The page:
The entrance of any oxygen, shared Saimeh, puts the product at risk for bacteria growth. This is one of the reasons why Brood opts for a pressurized brewing method, and a vacuum-sealed environment to ensure that oxygen is unable to get into their ready-to-drink products.

When it comes to certifications, co-packers offer companies the opportunity to enter into new market spaces, including protecting the product from allergens and safe-guarding kosher and organic product lines. Maintaining these certifications typically requires dedicated equipment, including grinders and roasters, to ensure that the standards are adhered to. “Within our facility we have highly controlled process to ensure that allergens do not enter areas, including segregated areas for dairy products,” said Campanella. With coffee as its core product line, Club Coffee can support its customers with a variety of certifications including Rainforest Alliance, Fair Trade and organic.

Having industry knowledge in tea, said Cook, helps us to inform our clients with both the trends and changes within the industry. This includes knowing the in-demand certifications and the packaging that the consumers are looking for. Recently, BAM Packaging added compostable, non-GMO tea bags to its manufacturing line, responding to the consumer’s interest in sustainable packaging options.

Reducing Overheads

Perhaps one of the biggest advantages for roasters in partnering with a co-packer is that it decreases the capital investment with purchasing packaging and roasting equipment. “The capital to support the consumer demand for new product offerings is extensive,” said Campanella. “Technology is changing every day, and it can be difficult for a company to keep up with both the latest machinery, and the expertise needed to run and maintain this equipment.”

Collaborating with a co-packer, allows companies to focus on the marketing and product development piece, while leaving the processing and packaging to the co-packer.

Single serve is one area that continues to evolve, making it extremely challenging for an individual company to keep up with the latest machinery. Keurig-style pods used to dominate the market, however, there has been a recent surge in the Nespresso single serve product lines. Responding to this shift, Club Coffee has extended its product line to include Nespresso-style capsules.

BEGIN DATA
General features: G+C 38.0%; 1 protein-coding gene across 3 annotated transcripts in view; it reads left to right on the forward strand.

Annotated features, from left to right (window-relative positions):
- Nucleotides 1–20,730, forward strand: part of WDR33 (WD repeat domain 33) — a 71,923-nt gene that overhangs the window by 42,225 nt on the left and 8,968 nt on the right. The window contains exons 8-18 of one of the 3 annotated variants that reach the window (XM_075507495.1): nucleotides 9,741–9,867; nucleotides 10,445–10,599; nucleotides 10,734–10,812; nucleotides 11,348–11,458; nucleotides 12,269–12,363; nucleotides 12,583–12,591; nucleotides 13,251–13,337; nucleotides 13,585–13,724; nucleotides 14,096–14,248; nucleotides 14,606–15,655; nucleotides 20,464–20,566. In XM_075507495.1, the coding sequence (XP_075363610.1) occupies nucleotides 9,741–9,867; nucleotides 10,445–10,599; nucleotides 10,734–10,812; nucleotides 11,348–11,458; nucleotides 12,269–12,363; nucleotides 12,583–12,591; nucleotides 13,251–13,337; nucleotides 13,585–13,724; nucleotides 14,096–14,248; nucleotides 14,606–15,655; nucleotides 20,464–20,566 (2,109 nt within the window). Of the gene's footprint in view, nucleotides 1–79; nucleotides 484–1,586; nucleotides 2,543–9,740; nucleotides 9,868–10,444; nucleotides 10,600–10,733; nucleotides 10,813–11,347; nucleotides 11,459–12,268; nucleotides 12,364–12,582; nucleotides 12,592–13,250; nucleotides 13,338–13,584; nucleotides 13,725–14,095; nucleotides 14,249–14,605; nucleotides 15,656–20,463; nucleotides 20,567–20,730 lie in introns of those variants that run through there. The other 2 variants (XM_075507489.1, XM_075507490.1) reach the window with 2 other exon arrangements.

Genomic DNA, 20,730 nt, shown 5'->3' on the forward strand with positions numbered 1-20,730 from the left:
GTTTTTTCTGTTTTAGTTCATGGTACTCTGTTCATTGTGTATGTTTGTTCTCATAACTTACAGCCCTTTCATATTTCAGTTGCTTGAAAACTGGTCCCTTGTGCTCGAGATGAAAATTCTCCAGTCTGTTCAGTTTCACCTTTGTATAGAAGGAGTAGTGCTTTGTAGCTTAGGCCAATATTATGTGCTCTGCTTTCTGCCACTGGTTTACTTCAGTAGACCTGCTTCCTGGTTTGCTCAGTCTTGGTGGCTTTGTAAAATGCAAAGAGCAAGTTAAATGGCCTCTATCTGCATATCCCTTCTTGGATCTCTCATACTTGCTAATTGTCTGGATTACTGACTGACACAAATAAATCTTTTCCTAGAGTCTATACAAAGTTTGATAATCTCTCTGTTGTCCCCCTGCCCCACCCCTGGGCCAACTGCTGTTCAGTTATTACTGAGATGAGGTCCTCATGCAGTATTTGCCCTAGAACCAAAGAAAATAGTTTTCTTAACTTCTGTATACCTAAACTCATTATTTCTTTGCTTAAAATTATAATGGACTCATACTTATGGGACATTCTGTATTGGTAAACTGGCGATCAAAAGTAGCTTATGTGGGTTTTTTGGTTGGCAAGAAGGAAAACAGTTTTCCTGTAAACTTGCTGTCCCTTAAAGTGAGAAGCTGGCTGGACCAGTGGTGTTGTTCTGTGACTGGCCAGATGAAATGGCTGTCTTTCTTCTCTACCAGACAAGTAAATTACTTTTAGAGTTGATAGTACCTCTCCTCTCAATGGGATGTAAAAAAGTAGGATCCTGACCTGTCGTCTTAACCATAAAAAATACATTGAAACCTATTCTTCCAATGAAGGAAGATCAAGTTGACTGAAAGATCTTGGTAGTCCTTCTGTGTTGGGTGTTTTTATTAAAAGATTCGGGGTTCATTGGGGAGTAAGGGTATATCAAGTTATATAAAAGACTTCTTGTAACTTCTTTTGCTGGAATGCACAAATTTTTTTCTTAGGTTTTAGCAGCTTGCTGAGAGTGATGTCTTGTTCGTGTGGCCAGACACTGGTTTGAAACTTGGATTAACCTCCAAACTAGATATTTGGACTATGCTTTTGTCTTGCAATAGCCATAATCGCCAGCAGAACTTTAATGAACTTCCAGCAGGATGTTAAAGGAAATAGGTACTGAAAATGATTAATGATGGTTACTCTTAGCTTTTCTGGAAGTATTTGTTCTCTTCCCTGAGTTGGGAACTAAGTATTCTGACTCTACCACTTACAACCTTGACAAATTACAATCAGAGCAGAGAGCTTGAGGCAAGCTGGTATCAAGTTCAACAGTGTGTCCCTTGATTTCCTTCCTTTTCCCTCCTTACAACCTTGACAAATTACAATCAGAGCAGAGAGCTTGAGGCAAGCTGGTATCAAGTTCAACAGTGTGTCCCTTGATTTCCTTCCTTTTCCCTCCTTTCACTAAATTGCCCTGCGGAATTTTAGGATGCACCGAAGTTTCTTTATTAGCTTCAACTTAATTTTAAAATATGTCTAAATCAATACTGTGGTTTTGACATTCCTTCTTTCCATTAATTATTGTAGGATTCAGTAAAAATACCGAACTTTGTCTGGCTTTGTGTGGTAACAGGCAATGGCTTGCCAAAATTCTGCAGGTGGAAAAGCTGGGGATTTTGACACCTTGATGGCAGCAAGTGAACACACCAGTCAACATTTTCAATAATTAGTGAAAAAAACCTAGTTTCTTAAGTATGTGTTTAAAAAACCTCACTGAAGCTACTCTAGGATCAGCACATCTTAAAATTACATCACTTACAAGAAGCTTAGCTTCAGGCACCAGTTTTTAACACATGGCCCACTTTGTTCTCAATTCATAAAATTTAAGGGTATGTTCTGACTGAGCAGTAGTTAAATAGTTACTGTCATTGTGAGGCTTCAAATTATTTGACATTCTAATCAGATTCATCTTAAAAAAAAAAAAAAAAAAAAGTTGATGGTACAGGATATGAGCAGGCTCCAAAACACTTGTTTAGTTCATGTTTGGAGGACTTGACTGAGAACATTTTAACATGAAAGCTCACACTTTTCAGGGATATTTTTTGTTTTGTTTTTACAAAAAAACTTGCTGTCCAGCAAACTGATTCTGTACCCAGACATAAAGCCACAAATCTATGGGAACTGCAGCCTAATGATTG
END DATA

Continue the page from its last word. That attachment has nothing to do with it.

By partnering with a co-packer with the latest machinery, companies have the option of offering their clients a variety of solutions including K-Cups, capsules and pods. And if the trend begins to die, said Ragan, then a company does not have to worry about a piece of machinery sitting idle. “Essentially, roasters can reduce their risk by not owning equipment,” said Ragan. “These are specialized pieces of equipment, co-packers not only have the personnel on staff that knows how to run the equipment, they also have back up machinery in the case of equipment failure.”

Cold brew is one of the newest areas of growth in packaging, with both do it yourself options and ready to brew. “Cold brew is here to stay,” said Ragan. “It is a natural replacement for energy drinks and soft drinks.” Pod Pack recently expanded its line to include a scalable cold brew pod, one pod makes one cup and five pods for a pitcher, providing roasters with an option to enter the cold brew market.

Consumer demand is driving not only roasters, but hotels and restaurants, to enter into this market. Brood, which strives to be the experts in cold brew tea, coffee, and herbals, responds to these businesses by offering them cold brew solutions which they can dispense at their own facility.

There is a lot about cold brew that the industry is still learning, said Saimeh. “Our goal is to support businesses by providing education and support. Initially we ask two questions: what is their dispensary method and what type of shelf life are they looking for.” These preliminary questions help Brood determine what type of cold brew product would best support their need. “It’s very easy to add cold brew to your menu with zero investment,” said Saimeh. “We want the industry to grow in a healthy and sustainable way.”

Co-packers are defining themselves as industry leaders providing the support and guidance that helps their clients remain competitive and enter innovative market spaces. However, not any co-packer will do. To take a business to the next level, companies should ensure that the co-packer has the industry expertise, certifications and packaging solutions that will not only fulfill their requirements for today, but also  the ability to support future growth.

Anne-Marie Hardie is a freelancer writer, professor and speaker based in Barrie, Ontario. She may be reached at: annemariehardie1@gmail.com.